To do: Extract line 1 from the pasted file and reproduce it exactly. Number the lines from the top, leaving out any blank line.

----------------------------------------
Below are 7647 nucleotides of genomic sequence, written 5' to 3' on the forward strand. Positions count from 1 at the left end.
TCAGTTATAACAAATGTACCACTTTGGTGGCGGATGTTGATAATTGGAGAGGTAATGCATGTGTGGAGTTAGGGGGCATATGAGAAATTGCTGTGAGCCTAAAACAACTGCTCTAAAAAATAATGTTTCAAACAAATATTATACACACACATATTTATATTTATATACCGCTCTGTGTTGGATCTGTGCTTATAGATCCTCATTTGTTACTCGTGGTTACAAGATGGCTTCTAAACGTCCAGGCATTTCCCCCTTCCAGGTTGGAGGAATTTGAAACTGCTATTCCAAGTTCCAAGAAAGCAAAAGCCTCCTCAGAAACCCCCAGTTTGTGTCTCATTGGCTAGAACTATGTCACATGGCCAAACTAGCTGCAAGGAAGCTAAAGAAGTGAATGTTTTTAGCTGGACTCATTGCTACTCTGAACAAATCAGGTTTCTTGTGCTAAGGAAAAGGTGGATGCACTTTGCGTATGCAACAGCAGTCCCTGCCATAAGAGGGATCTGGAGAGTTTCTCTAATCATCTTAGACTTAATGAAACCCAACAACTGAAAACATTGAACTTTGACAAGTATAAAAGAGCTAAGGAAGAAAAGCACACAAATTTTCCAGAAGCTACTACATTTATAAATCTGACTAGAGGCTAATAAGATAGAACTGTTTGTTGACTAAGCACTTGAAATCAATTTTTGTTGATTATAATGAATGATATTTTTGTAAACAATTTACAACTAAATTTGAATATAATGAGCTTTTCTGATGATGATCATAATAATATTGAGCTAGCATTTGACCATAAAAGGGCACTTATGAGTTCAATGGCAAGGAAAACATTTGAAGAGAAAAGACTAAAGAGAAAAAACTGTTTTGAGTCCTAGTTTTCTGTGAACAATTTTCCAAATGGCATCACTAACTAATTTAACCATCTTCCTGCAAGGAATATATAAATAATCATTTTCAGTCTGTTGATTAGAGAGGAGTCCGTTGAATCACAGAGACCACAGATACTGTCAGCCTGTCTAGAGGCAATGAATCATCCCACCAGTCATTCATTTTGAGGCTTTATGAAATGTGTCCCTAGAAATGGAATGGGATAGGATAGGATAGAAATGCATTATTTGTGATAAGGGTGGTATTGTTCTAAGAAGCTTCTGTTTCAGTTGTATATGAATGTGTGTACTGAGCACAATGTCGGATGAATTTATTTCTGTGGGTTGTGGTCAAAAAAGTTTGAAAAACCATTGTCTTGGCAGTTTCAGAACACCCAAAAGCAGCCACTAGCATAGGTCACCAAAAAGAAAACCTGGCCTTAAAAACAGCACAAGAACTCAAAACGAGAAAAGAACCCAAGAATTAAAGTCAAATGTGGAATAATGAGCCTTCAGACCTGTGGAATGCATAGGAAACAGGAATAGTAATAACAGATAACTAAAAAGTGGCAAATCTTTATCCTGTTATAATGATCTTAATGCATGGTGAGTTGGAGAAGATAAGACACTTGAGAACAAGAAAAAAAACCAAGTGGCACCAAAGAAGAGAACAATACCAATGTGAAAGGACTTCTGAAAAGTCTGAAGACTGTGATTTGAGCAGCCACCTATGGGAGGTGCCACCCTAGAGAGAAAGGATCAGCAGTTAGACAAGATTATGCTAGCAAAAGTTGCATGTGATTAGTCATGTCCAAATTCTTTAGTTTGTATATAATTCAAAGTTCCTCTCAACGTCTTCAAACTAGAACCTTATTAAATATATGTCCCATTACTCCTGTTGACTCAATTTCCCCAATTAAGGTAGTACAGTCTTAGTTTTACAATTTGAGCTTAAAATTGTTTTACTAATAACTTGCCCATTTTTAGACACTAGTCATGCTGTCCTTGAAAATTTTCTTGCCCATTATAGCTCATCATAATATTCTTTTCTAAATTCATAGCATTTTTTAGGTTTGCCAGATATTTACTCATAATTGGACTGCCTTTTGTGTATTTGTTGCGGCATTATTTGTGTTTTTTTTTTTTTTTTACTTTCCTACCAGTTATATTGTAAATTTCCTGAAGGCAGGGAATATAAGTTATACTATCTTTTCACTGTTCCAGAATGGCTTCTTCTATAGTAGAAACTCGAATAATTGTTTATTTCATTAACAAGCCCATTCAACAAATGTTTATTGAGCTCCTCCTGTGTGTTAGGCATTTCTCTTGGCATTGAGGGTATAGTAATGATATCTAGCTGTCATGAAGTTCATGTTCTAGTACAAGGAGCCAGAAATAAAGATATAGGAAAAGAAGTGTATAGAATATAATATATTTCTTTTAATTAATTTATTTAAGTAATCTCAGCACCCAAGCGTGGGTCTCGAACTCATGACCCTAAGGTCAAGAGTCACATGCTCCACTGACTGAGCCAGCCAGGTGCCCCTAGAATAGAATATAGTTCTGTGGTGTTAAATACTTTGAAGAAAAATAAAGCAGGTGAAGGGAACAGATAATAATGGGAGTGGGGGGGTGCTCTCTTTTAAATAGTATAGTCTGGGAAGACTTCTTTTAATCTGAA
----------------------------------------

Below are 7647 nucleotides of genomic sequence, written 5' to 3' on the forward strand. Positions count from 1 at the left end.